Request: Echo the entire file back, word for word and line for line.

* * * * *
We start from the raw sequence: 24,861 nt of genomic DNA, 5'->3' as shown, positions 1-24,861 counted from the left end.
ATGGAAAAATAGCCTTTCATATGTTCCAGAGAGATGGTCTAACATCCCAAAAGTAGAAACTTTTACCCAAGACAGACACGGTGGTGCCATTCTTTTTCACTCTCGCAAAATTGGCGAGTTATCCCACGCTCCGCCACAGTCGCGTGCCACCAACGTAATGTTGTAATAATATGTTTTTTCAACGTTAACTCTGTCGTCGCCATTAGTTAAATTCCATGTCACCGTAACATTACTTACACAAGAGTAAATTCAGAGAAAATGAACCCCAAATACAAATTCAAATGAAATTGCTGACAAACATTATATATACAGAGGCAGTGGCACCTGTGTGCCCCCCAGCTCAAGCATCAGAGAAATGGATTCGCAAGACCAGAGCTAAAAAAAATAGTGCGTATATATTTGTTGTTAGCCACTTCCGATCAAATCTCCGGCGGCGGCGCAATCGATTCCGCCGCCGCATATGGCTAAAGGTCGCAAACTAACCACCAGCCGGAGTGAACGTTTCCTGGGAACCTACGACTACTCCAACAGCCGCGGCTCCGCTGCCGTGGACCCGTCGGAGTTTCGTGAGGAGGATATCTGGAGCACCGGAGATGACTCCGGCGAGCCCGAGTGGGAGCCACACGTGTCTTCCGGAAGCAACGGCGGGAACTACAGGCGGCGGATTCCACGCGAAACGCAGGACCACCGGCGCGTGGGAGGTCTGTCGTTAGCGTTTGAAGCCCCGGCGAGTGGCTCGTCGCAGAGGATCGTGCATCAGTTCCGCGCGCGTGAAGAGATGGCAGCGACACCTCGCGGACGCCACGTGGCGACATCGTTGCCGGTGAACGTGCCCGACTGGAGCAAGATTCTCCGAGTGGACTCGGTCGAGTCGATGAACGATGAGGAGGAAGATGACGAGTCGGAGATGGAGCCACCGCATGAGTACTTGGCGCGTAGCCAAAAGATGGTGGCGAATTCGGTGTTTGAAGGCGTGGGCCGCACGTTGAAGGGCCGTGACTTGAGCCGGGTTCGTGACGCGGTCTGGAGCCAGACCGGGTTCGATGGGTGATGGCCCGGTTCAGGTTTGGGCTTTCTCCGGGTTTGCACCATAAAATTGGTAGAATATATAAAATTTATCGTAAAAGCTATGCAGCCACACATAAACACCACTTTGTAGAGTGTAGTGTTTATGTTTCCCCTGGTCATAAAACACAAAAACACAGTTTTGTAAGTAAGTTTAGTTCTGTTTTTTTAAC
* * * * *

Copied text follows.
We start from the raw sequence: 24,861 nt of genomic DNA, 5'->3' as shown, positions 1-24,861 counted from the left end.
ATGGAAAAATAGCCTTTCATATGTTCCAGAGAGATGGTCTAACATCCCAAAAGTAGAAACTTTTACCCAAGACAGACACGGTGGTGCCATTCTTTTTCACTCTCGCAAAATTGGCGAGTTATCCCACGCTCCGCCACAGTCGCGTGCCACCAACGTAATGTTGTAATAATATGTTTTTTCAACGTTAACTCTGTCGTCGCCATTAGTTAAATTCCATGTCACCGTAACATTACTTACACAAGAGTAAATTCAGAGAAAATGAACCCCAAATACAAATTCAAATGAAATTGCTGACAAACATTATATATACAGAGGCAGTGGCACCTGTGTGCCCCCCAGCTCAAGCATCAGAGAAATGGATTCGCAAGACCAGAGCTAAAAAAAATAGTGCGTATATATTTGTTGTTAGCCACTTCCGATCAAATCTCCGGCGGCGGCGCAATCGATTCCGCCGCCGCATATGGCTAAAGGTCGCAAACTAACCACCAGCCGGAGTGAACGTTTCCTGGGAACCTACGACTACTCCAACAGCCGCGGCTCCGCTGCCGTGGACCCGTCGGAGTTTCGTGAGGAGGATATCTGGAGCACCGGAGATGACTCCGGCGAGCCCGAGTGGGAGCCACACGTGTCTTCCGGAAGCAACGGCGGGAACTACAGGCGGCGGATTCCACGCGAAACGCAGGACCACCGGCGCGTGGGAGGTCTGTCGTTAGCGTTTGAAGCCCCGGCGAGTGGCTCGTCGCAGAGGATCGTGCATCAGTTCCGCGCGCGTGAAGAGATGGCAGCGACACCTCGCGGACGCCACGTGGCGACATCGTTGCCGGTGAACGTGCCCGACTGGAGCAAGATTCTCCGAGTGGACTCGGTCGAGTCGATGAACGATGAGGAGGAAGATGACGAGTCGGAGATGGAGCCACCGCATGAGTACTTGGCGCGTAGCCAAAAGATGGTGGCGAATTCGGTGTTTGAAGGCGTGGGCCGCACGTTGAAGGGCCGTGACTTGAGCCGGGTTCGTGACGCGGTCTGGAGCCAGACCGGGTTCGATGGGTGATGGCCCGGTTCAGGTTTGGGCTTTCTCCGGGTTTGCACCATAAAATTGGTAGAATATATAAAATTTATCGTAAAAGCTATGCAGCCACACATAAACACCACTTTGTAGAGTGTAGTGTTTATGTTTCCCCTGGTCATAAAACACAAAAACACAGTTTTGTAAGTAAGTTTAGTTCTGTTTTTTTAAC